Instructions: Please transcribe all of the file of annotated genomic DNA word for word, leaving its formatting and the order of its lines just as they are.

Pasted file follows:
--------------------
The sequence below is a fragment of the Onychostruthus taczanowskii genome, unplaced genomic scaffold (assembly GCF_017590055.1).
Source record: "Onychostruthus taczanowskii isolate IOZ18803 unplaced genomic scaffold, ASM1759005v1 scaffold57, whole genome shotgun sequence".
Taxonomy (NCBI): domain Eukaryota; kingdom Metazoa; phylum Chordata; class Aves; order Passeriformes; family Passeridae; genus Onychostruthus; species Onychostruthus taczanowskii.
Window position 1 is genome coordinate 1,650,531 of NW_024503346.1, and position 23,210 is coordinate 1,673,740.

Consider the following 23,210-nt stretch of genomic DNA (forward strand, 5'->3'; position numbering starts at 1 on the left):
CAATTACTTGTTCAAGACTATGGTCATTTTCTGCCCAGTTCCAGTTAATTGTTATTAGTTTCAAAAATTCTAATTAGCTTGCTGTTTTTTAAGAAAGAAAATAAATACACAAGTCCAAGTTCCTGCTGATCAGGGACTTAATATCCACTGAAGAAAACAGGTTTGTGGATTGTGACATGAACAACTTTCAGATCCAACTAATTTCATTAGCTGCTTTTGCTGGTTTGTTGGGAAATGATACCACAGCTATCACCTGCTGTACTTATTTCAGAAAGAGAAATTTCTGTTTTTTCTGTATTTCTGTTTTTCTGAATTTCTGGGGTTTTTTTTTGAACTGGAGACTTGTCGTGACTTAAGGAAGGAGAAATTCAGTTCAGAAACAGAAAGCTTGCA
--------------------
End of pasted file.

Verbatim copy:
The sequence below is a fragment of the Onychostruthus taczanowskii genome, unplaced genomic scaffold (assembly GCF_017590055.1).
Source record: "Onychostruthus taczanowskii isolate IOZ18803 unplaced genomic scaffold, ASM1759005v1 scaffold57, whole genome shotgun sequence".
Taxonomy (NCBI): domain Eukaryota; kingdom Metazoa; phylum Chordata; class Aves; order Passeriformes; family Passeridae; genus Onychostruthus; species Onychostruthus taczanowskii.
Window position 1 is genome coordinate 1,650,531 of NW_024503346.1, and position 23,210 is coordinate 1,673,740.

Consider the following 23,210-nt stretch of genomic DNA (forward strand, 5'->3'; position numbering starts at 1 on the left):
CAATTACTTGTTCAAGACTATGGTCATTTTCTGCCCAGTTCCAGTTAATTGTTATTAGTTTCAAAAATTCTAATTAGCTTGCTGTTTTTTAAGAAAGAAAATAAATACACAAGTCCAAGTTCCTGCTGATCAGGGACTTAATATCCACTGAAGAAAACAGGTTTGTGGATTGTGACATGAACAACTTTCAGATCCAACTAATTTCATTAGCTGCTTTTGCTGGTTTGTTGGGAAATGATACCACAGCTATCACCTGCTGTACTTATTTCAGAAAGAGAAATTTCTGTTTTTTCTGTATTTCTGTTTTTCTGAATTTCTGGGGTTTTTTTTTGAACTGGAGACTTGTCGTGACTTAAGGAAGGAGAAATTCAGTTCAGAAACAGAAAGCTTGCA